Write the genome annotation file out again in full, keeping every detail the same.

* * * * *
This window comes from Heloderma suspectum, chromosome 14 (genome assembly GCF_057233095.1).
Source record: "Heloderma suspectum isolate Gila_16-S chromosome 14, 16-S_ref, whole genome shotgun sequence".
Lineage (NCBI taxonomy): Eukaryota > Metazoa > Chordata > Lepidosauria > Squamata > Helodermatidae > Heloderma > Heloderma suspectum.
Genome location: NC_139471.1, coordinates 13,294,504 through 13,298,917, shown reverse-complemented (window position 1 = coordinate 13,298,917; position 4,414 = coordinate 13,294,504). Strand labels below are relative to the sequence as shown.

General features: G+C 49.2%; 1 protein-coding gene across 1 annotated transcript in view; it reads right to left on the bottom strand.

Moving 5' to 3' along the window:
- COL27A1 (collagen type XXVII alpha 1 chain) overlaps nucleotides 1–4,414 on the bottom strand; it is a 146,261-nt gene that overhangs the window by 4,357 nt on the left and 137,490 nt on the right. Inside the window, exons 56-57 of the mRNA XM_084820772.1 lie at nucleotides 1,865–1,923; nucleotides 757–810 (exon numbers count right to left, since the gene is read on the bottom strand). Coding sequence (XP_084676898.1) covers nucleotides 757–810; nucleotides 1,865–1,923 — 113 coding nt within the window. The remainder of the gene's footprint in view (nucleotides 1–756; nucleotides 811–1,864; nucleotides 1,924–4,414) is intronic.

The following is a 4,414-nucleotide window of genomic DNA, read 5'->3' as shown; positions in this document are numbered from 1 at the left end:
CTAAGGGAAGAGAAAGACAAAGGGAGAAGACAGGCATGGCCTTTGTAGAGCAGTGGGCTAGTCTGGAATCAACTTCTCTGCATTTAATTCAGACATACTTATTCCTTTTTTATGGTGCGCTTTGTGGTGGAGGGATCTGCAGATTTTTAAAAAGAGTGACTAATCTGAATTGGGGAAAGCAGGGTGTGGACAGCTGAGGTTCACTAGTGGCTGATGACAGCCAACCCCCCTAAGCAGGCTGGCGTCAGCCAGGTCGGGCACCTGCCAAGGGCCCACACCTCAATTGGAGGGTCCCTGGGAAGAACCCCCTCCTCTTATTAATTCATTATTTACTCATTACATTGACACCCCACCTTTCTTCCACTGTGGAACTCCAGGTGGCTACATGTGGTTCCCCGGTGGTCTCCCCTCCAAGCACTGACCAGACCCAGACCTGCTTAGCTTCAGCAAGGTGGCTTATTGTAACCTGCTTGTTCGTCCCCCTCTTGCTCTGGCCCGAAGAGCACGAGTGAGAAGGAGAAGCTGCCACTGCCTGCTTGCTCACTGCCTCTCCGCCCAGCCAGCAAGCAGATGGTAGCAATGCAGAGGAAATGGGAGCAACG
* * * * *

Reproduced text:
This window comes from Heloderma suspectum, chromosome 14 (genome assembly GCF_057233095.1).
Source record: "Heloderma suspectum isolate Gila_16-S chromosome 14, 16-S_ref, whole genome shotgun sequence".
Lineage (NCBI taxonomy): Eukaryota > Metazoa > Chordata > Lepidosauria > Squamata > Helodermatidae > Heloderma > Heloderma suspectum.
Genome location: NC_139471.1, coordinates 13,294,504 through 13,298,917, shown reverse-complemented (window position 1 = coordinate 13,298,917; position 4,414 = coordinate 13,294,504). Strand labels below are relative to the sequence as shown.

General features: G+C 49.2%; 1 protein-coding gene across 1 annotated transcript in view; it reads right to left on the bottom strand.

Moving 5' to 3' along the window:
- COL27A1 (collagen type XXVII alpha 1 chain) overlaps nucleotides 1–4,414 on the bottom strand; it is a 146,261-nt gene that overhangs the window by 4,357 nt on the left and 137,490 nt on the right. Inside the window, exons 56-57 of the mRNA XM_084820772.1 lie at nucleotides 1,865–1,923; nucleotides 757–810 (exon numbers count right to left, since the gene is read on the bottom strand). Coding sequence (XP_084676898.1) covers nucleotides 757–810; nucleotides 1,865–1,923 — 113 coding nt within the window. The remainder of the gene's footprint in view (nucleotides 1–756; nucleotides 811–1,864; nucleotides 1,924–4,414) is intronic.

The following is a 4,414-nucleotide window of genomic DNA, read 5'->3' as shown; positions in this document are numbered from 1 at the left end:
CTAAGGGAAGAGAAAGACAAAGGGAGAAGACAGGCATGGCCTTTGTAGAGCAGTGGGCTAGTCTGGAATCAACTTCTCTGCATTTAATTCAGACATACTTATTCCTTTTTTATGGTGCGCTTTGTGGTGGAGGGATCTGCAGATTTTTAAAAAGAGTGACTAATCTGAATTGGGGAAAGCAGGGTGTGGACAGCTGAGGTTCACTAGTGGCTGATGACAGCCAACCCCCCTAAGCAGGCTGGCGTCAGCCAGGTCGGGCACCTGCCAAGGGCCCACACCTCAATTGGAGGGTCCCTGGGAAGAACCCCCTCCTCTTATTAATTCATTATTTACTCATTACATTGACACCCCACCTTTCTTCCACTGTGGAACTCCAGGTGGCTACATGTGGTTCCCCGGTGGTCTCCCCTCCAAGCACTGACCAGACCCAGACCTGCTTAGCTTCAGCAAGGTGGCTTATTGTAACCTGCTTGTTCGTCCCCCTCTTGCTCTGGCCCGAAGAGCACGAGTGAGAAGGAGAAGCTGCCACTGCCTGCTTGCTCACTGCCTCTCCGCCCAGCCAGCAAGCAGATGGTAGCAATGCAGAGGAAATGGGAGCAACG